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The Cunning Man
     

The Cunning Man

4.0 3
by Robertson Davies
 

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 “A delight, a novel that travels 70 years of history on its own swift feet, a book of love and wisdom, loss and irony”—The Boston Sunday Globe

When Father Hobbes mysteriously dies at the high alter on Good Friday, Dr. Jonathan Hullah – whose holistic work has earned him the label “Cunning Man” (for the wizard of folk

Overview

 “A delight, a novel that travels 70 years of history on its own swift feet, a book of love and wisdom, loss and irony”—The Boston Sunday Globe

When Father Hobbes mysteriously dies at the high alter on Good Friday, Dr. Jonathan Hullah – whose holistic work has earned him the label “Cunning Man” (for the wizard of folk tradition) – wants to know why. The physician-cum-diagnostician’s search for answers compels him to look back over his own long life. He conjures vivid memories of the dazzling, intellectual high jinks and compassionate philosophies of himself and his circle, including flamboyant, mystical curate Charlie Iredale; cynical, quixotic professor Brocky Gilmartin; outrageous banker Darcy Dwyer; and jocular, muscular artist Pansy Todhunter. In compelling and hilarious scenes from the divine comedy of life, The Cunning Man reveals profound truth about being human.

The crowning achievement of “one of the most learned, amusing… accomplished novelists of our time and… of our century.” – The New York Times Book Review

Editorial Reviews

Publishers Weekly - Publisher's Weekly
Admirers of Davies who may have felt somewhat of a falling off in his last two books can be reassured: The Cunning Man is a superb return to the high form of the Deptford trilogy and What's Bred in the Bone. It's a novel in which Davies' clear-sighted humanism, irony and grasp of character are on vivid display. The hero, Dr. Jonathan Hullah, is a Toronto doctor of decidedly unorthodox opinions and practice who regales the reader with an account of his family and educational history, and his relationships with a group that includes a noble priest who dies mysteriously at the altar, a far-from-noble one who quite justifiably declines into drink and despair, an untidy Scottish journalist who is a splendid foil to Hullah, and a lesbian couple who offer the provincial Canadian city the equivalent of a Parisian salon on the basis of cucumber sandwiches and cream cakes. Everything revolves around a church much more Roman, in its rituals and music, than it should be; an apparent miracle; and a nosy woman reporter. Davies's command of both his material and his elegant first-person narration is absolute. He achieves a remarkable sense of uncloying elegy in his vision of a group of people who are far more complicated than they appear, yet always utterly believable. To call a book the work of an infinitely civilized mind might seem starchy; to add that it is also wonderfully funny, poignant and never less than totally engrossing should redress the balance. (Feb.)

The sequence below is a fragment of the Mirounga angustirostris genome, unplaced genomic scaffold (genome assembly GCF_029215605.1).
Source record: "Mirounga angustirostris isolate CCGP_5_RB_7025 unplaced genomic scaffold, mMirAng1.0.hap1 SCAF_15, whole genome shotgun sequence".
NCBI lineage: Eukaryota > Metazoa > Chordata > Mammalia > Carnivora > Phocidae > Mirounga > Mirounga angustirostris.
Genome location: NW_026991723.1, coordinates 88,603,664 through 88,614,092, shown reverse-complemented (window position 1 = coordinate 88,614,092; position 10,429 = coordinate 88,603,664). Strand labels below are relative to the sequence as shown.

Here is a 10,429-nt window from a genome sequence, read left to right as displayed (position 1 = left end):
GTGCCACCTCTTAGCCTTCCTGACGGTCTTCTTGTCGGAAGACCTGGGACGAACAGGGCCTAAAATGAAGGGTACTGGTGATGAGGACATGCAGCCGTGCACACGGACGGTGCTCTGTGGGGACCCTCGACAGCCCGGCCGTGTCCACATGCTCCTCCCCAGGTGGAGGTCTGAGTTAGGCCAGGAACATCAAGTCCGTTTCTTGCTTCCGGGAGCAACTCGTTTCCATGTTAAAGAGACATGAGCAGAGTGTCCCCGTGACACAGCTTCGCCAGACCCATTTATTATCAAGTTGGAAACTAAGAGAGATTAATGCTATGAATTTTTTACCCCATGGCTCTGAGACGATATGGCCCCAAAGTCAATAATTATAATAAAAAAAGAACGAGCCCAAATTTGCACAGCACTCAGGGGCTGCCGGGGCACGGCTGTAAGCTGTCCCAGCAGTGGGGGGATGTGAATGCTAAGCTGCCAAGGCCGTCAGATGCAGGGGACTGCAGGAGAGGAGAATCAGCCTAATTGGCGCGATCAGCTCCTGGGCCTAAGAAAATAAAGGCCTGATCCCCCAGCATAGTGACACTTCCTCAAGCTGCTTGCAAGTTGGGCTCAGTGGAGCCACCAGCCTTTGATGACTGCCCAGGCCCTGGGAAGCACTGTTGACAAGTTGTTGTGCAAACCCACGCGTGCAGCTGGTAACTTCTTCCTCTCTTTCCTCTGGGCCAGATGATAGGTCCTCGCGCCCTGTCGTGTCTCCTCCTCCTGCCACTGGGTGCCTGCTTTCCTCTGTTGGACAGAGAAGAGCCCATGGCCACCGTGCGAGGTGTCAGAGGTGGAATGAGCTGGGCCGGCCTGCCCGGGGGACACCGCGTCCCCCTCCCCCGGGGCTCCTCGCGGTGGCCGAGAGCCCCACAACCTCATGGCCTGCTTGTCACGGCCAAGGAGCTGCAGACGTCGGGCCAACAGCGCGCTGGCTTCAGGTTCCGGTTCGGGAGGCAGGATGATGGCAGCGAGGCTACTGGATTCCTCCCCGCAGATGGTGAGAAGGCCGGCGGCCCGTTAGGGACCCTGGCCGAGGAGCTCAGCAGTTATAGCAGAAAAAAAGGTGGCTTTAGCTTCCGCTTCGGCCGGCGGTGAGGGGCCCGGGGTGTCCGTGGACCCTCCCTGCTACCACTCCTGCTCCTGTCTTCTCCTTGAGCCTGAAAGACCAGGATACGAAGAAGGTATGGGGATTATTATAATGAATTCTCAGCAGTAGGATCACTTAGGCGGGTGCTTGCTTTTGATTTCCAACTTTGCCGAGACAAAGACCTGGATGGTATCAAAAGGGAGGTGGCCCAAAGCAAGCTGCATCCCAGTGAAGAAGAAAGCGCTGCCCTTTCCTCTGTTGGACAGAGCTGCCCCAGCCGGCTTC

Library Journal
It is always a pleasure to read works that manage to be both entertaining and intelligent. Throughout his long career, Canadian novelist Davies (e.g., What's Bred in the Bone, LJ 11/15/85) has successfully combined these two elements. His latest protagonist, Dr. Jonathan Hullah, is a holistic physician-a cunning diagnostician who is often able to get to the root of problems that have baffled others. A young reporter's query about the circumstances surrounding an Episcopalian priest's death at the high altar on Good Friday leads the doctor to reflect on his own life and career. While the issues addressed are those that have long preoccupied Davies-the nature of friendship, religion, faith, and artistic life-the approach is anything but pompous and dry. Davies's characterizations are rich (and just a bit quirky) and his commentary filled with humor (e.g., deconstructionism "comes from France, as so many brilliant and short lived notions do"). One of those rare novels that can be wholeheartedly recommended for libraries of every type and size, including high schools. [Previewed in Prepub Alert, LJ 10/1/94.]-David W. Henderson, Eckerd Coll. Lib., St. Petersburg, Fla.
Joanne Wilkinson